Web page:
WHAT IS SPONDYLITIS?
Spondylitis (कशेरुकासन्धिशोथ in Hindi) is the inflammation of the tiny bone structures called vertebrae that form the spine. It is a broad term that is used to refer to several types of arthritis that usually is concerned with the back. Spondylitis involves one or more joints of the vertebra.
ANKYLOSING SPONDYLITIS AND ITS CAUSES
Ankylosing spondylitis is an inflammatory disease that, over time, can cause some of the small bones in your spine (vertebrae) to fuse, thereby making the spine rigid.
This type of spondylitis was studied and described by an Irish physician Bernard Connor in the late 1600s.
There are currently no scientific evidences for what causes this disease. However, it has been seen that people having a gene called HLA-B27 are at a higher risk of developing ankylosing spondylitis. Again, not everyone with this gene develops the disease.
How is Ankylosing Spondylitis clinically diagnosed?
There is no definitive test for detecting ankylosing spondylitis but imaging techniques like radiography and MRI helps to monitor the disease activity by detecting inflammation.
WHO ARE AT RISK?
In addition to the genetic factor mentioned above, other common risk factors involved are:
Ankylosing Spondylitis statistically affects men more than women
The ration of men to women that are affected by this disease is 2-3: 1
It is more difficult to diagnose women for this disease since they generally have pain in their neck and hips rather than the lower back.
Men are also known to have more severe symptoms and hospitalization rates for ankylosing spondylitis.
Statistically, 95% the patients of this disease belong to the age group of 46 years and below
The onset of this disease is typically in young adults.
It is also possible for children to be diagnosed, with 15% of the patients being under 15 years of age.
In the early stages of ankylosing spondylitis:
- Neck pain
- Neck and back stiffness
- Pain and fatigue in the lower back region
- Mild fever
- Loss of appetite
- General discomfort and tiredness
As the injury progresses, at later stages patients may also report:
- Severe pain that wakes them up at night
- Inflammation of the bowel
- Stomach pain, diarrhea and digestive problems
- Difficulty in breathing deeply if the ribs have been affected
If this disease is left untreated, the inflammation of the spine can even cause the vertebrae to fuse together leading to a reduced ability for physical movements, patients being bound to wheelchairs or bedridden and very severe back pains.
The inflammation may soon spread to other joints in your body including the ribs, shoulders and hips.
In the last stages of AS, one or more of these can develop:
- Uveitis: Causes rapid onset eye pain, redness, sensitivity to light and blurred vision.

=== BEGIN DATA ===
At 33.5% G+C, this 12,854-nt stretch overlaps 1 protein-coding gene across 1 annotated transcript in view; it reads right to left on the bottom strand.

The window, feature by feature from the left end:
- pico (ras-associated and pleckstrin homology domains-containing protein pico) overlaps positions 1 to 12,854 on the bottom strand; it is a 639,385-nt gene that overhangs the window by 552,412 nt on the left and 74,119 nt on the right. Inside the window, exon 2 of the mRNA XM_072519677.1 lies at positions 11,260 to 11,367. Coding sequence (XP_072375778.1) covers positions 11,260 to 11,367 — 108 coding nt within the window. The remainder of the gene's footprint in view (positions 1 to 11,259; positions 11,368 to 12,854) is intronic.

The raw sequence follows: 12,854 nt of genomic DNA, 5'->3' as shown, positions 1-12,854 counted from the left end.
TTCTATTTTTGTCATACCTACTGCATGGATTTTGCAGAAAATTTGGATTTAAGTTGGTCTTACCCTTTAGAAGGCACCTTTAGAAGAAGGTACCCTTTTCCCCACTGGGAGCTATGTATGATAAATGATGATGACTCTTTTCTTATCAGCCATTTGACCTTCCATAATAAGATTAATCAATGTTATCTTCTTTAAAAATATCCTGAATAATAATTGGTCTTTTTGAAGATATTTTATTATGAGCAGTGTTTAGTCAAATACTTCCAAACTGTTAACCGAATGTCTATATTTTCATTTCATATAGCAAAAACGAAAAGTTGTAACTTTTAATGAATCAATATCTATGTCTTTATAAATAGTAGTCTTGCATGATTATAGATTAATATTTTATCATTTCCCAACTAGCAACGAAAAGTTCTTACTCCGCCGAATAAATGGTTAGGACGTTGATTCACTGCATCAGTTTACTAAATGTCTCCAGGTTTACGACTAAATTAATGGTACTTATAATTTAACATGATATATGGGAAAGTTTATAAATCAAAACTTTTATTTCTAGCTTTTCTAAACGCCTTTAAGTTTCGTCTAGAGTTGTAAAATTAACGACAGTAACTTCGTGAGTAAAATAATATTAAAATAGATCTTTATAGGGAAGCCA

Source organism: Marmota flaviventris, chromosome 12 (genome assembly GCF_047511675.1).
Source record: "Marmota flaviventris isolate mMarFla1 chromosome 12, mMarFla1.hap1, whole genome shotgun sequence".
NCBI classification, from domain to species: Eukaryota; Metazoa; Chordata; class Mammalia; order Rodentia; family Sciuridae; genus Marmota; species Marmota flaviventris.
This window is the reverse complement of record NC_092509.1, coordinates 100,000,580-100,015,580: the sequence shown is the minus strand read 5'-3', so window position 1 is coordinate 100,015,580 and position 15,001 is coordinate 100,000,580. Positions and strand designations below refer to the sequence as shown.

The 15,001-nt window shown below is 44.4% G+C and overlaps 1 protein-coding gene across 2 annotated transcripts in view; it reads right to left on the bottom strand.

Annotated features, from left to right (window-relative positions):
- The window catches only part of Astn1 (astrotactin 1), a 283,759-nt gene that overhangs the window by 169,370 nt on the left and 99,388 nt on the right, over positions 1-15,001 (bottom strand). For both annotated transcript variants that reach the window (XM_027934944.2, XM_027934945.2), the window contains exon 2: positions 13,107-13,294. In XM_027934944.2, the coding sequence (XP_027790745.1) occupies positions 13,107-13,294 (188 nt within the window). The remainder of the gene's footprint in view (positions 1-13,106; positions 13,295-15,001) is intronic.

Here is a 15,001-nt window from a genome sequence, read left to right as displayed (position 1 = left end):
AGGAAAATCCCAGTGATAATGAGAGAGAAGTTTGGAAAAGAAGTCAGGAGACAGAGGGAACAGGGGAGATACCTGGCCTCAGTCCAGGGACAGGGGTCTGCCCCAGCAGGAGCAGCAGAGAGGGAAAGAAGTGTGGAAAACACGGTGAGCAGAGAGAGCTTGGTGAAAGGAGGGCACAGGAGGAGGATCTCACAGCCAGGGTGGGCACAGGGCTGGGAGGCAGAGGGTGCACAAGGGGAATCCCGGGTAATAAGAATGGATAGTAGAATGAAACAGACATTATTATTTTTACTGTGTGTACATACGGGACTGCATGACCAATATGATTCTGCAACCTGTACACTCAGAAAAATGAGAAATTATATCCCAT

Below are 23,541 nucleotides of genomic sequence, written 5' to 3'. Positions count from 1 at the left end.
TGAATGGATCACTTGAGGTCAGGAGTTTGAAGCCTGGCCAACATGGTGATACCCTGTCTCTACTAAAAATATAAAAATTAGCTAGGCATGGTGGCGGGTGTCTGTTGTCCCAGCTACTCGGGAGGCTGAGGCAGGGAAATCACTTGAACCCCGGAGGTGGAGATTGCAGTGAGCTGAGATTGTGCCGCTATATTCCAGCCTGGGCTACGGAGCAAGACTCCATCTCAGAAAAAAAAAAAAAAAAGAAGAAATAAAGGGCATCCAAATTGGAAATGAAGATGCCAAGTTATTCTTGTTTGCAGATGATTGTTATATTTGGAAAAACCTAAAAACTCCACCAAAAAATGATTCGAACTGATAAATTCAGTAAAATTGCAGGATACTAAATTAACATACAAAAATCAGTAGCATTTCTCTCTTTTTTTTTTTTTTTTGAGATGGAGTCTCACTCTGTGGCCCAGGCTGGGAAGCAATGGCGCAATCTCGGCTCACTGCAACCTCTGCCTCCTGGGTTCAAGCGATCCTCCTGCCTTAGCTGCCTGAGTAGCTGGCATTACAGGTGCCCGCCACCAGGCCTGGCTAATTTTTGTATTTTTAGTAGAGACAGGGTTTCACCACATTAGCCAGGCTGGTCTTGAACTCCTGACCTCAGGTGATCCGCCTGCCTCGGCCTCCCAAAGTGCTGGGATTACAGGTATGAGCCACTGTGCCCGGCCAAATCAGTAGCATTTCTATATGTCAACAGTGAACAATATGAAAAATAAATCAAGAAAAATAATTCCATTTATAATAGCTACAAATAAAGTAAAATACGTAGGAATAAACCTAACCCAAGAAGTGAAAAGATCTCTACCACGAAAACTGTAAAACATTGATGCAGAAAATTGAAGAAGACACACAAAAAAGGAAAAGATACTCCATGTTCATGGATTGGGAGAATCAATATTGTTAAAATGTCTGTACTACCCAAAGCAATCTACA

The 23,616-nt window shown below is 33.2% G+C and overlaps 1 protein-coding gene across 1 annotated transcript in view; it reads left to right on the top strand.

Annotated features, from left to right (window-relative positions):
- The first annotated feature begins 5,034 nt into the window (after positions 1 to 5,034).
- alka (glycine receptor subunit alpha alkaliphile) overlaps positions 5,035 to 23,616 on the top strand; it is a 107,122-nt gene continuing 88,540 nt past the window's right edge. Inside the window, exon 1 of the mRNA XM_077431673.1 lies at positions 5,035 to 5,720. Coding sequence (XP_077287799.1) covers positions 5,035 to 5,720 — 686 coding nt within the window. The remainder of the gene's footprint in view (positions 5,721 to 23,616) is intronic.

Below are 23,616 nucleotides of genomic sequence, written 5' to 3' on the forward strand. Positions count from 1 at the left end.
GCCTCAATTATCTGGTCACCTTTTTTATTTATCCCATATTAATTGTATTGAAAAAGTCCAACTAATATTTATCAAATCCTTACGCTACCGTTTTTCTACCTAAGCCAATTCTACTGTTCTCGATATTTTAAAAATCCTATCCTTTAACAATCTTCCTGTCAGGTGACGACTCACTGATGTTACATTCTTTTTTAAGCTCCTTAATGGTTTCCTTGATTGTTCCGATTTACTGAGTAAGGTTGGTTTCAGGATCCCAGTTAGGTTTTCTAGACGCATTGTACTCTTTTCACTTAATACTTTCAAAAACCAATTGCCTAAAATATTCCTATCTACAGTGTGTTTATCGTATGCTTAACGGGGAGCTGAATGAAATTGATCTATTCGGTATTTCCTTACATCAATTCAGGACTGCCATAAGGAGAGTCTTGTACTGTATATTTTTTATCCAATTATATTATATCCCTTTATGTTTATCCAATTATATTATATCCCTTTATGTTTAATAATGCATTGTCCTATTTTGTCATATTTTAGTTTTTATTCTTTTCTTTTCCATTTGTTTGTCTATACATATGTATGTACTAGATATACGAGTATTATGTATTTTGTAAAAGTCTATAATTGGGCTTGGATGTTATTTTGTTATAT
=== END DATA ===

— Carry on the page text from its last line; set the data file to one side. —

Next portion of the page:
- Susceptibility to fractures: Since the bones are weak and fragile, it leads to fractures. Fractures in the spinal cord area may damage the nerves.
- Heart problems: Ankylosing spondylitis can cause an inflamed aorta hampering the working of the heart.
WHAT CAN BE DONE?
There is currently no permanent cure for Ankylosing spondylitis, but the symptoms can be controlled and managed over a period of time by medication and therapy.
Thankfully, most patients suffering from this disease do not require surgery.
Joint replacement surgery can be done to ease the pain in extremely severe cases. In cases of badly bent spine, corrective surgery can be a viable option.
- Regular Exercising: Staying active is one of the best preventive measures to tackle this disease. Sometime as simple as walking and stretching can be helpful.
- Physical therapy: Good posture, stretching tight muscles and exercise practices must be maintained to lower the pain and stay agile.
- Natural Therapies: Like acupuncture, acupressure, myofascial release (a scientifically practiced massage therapy), hydrotherapies, wax therapy can provide temporary pain relief and ease tight muscles
- Medications: Non-steroidal and anti-inflammatory drugs like indomethacin can be used but these come with potentially serious side effects posing a greater danger to your health.
- Homeopathy: Scientific research shows promising results from >>>
- Home remedies: A set of home remedies can be done in an effort to ease the pain. Heat can be applied on the inflamed joints to reduce the swelling.
- Unhealthy practices like smoking, drinking, eating overly sugary food or processed food should be avoided
You can try to prevent the damage to your joints to some extent by maintaining a healthy lifestyle.
- Getting plenty of Calcium and vitamin D into your body helps to strengthen the bones.
- Using adaptive devices will also help you in putting less strain on your joints and back.
- Regular checkups with the doctor is key to diagnose the disease at the early stages.